Chinati Foundation Finds Its Next Director Close to Home

The Chinati Foundation, the small but influential art museum in Texas founded by the artist Donald Judd, announced on Friday that it had found its next leader. Caitlin Murray, the director of archives and programs at the separate Judd Foundation, will head the organization.

When Chinati’s last director stepped down last July after nearly a decade, its trustees began an international search for a new leader of the nonprofit museum, which serves 30,000 visitors annually with an operating budget of $3.5 million. The hunt for someone capable of preserving Judd’s artistic vision ended close to where it started: in the town of Marfa in the high scrublands of West Texas, where the artist, who died in 1994, is revered.

“I am honored by the opportunity to deepen my engagement with Donald Judd’s legacy,” Murray said in an interview. She has worked in Marfa for 15 years at the Judd Foundation, which maintains Judd’s living and working spaces and offers educational programs. She is currently overseeing the final stages of a project to make Judd’s papers — tens of thousands of documents — accessible through an archive. She has also edited with his son, Flavin Judd, the Judd Foundation’s artistic director, two books of interviews and writings by the artist.

Murray recalled that she first visited Chinati in 2005 to see an exhibition by the artist Tony Feher, whose sculptures made of disposable materials like jars and plastic containers made an impression. “I have spent years reflecting on that experience,” Murray said, adding that it motivated her to switch from studying rare manuscripts and writers’ papers to examining what artists left behind.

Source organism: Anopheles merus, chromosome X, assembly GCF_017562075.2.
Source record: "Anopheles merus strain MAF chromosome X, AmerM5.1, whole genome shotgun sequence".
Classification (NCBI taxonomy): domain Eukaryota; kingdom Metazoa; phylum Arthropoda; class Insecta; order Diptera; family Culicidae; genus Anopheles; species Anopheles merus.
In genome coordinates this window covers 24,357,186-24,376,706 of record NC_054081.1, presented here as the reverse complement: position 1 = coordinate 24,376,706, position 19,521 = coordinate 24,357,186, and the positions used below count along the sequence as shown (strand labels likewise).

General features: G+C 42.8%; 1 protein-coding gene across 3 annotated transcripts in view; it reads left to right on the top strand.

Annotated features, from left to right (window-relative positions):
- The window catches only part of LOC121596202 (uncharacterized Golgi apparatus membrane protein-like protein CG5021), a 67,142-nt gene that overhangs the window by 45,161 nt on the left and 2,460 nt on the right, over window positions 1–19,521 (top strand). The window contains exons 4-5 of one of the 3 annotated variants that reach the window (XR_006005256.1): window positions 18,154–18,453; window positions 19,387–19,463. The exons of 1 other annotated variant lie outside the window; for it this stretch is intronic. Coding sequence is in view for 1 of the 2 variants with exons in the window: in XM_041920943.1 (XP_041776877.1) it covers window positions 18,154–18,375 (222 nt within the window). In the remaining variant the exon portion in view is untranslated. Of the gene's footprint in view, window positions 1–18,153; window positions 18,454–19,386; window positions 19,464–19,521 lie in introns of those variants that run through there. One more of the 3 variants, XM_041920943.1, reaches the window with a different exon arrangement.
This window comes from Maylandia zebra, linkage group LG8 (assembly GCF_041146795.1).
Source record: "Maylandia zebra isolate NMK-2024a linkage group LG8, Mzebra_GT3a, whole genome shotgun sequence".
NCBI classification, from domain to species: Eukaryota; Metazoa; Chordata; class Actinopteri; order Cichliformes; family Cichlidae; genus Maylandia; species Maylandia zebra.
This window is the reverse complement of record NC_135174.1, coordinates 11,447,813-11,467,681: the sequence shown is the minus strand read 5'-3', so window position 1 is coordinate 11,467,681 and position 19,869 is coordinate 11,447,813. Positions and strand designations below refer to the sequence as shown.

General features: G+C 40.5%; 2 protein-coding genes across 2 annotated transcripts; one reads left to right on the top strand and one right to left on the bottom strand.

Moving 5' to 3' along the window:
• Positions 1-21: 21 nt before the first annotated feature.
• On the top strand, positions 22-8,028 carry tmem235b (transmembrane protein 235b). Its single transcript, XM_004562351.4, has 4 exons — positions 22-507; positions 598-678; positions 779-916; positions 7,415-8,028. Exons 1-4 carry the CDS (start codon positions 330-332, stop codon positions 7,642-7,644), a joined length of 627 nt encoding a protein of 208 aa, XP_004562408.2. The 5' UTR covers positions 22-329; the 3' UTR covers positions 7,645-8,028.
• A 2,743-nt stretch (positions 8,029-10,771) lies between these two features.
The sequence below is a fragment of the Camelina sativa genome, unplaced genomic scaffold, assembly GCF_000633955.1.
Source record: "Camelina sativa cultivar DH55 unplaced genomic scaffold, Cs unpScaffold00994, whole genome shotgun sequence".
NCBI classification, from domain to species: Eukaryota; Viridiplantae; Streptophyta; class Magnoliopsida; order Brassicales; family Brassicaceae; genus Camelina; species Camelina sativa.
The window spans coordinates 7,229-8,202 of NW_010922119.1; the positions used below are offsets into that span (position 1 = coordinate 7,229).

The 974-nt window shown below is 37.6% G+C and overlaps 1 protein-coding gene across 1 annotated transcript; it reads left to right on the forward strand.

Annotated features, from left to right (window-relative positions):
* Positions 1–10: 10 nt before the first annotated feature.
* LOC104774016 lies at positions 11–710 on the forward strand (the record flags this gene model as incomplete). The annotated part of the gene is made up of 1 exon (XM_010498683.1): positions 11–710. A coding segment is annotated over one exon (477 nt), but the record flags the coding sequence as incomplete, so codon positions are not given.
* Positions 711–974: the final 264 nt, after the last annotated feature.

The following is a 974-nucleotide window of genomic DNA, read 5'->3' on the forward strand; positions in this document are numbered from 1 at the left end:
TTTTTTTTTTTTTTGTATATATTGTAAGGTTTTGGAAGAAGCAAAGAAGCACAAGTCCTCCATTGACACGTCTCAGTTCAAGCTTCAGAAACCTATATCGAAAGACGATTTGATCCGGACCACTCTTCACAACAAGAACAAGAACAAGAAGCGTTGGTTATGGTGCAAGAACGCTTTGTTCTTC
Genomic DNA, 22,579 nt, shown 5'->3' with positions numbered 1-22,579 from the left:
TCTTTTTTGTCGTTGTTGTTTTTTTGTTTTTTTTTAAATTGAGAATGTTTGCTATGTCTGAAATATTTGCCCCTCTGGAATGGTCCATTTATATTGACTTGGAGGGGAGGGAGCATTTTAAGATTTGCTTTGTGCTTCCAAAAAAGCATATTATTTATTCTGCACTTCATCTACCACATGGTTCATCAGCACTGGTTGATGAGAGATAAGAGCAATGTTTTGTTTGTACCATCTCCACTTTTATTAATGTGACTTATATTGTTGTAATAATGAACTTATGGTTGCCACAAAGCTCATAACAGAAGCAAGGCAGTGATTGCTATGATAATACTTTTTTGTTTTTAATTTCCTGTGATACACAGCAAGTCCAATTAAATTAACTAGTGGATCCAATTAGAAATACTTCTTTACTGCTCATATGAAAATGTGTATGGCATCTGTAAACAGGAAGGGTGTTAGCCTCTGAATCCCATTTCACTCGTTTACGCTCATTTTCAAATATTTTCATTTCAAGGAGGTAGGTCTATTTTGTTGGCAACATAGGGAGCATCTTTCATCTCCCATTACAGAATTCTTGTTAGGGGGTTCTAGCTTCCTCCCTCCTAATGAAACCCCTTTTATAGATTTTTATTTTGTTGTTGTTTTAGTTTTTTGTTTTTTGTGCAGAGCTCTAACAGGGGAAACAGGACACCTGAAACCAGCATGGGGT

The Chinati Foundation manages 340 desert acres and several buildings on a defunct military base in Marfa that Donald Judd began acquiring and renovating into exhibition spaces in 1978, with the help of the Dia Art Foundation. The site opened to the public in 1987, but when Judd died unexpectedly seven years later, at 65, with a will dictating that his works be “preserved where they are installed” for study and appreciation, its staff needed to find money to make that happen. The museum raised enough funds over the years to create an endowment that is currently worth about $16 million, according to Melissa Parsoff, a museum spokeswoman.

“The board is extremely pleased to welcome Caitlin Murray as Chinati’s next executive director,” Mack Fowler, one of the organization’s chairs, said in a statement. “The museum’s mission is to continue to implement and preserve Donald Judd’s vision for art, landscape and architecture in Marfa.”

The landscape and architecture that lures thousands of art pilgrims into the desert may also be Murray’s greatest challenge when she assumes her new position in May. The New York Times reported last year that rising temperatures and crumbling buildings have endangered some of Judd’s most famous works, which are exhibited on the museum’s premises. Chinati is involved in a $40 million capital campaign to restore its property and complete other projects.

“I am thrilled to have the opportunity to preserve those buildings,” Murray said of the leaky artillery sheds that house Judd’s assortment of 100 aluminum sculptures. “I consider that work to be one of the 20th century’s most important artworks. When people come to see it and these buildings, they get a sense of the significance of Judd.”

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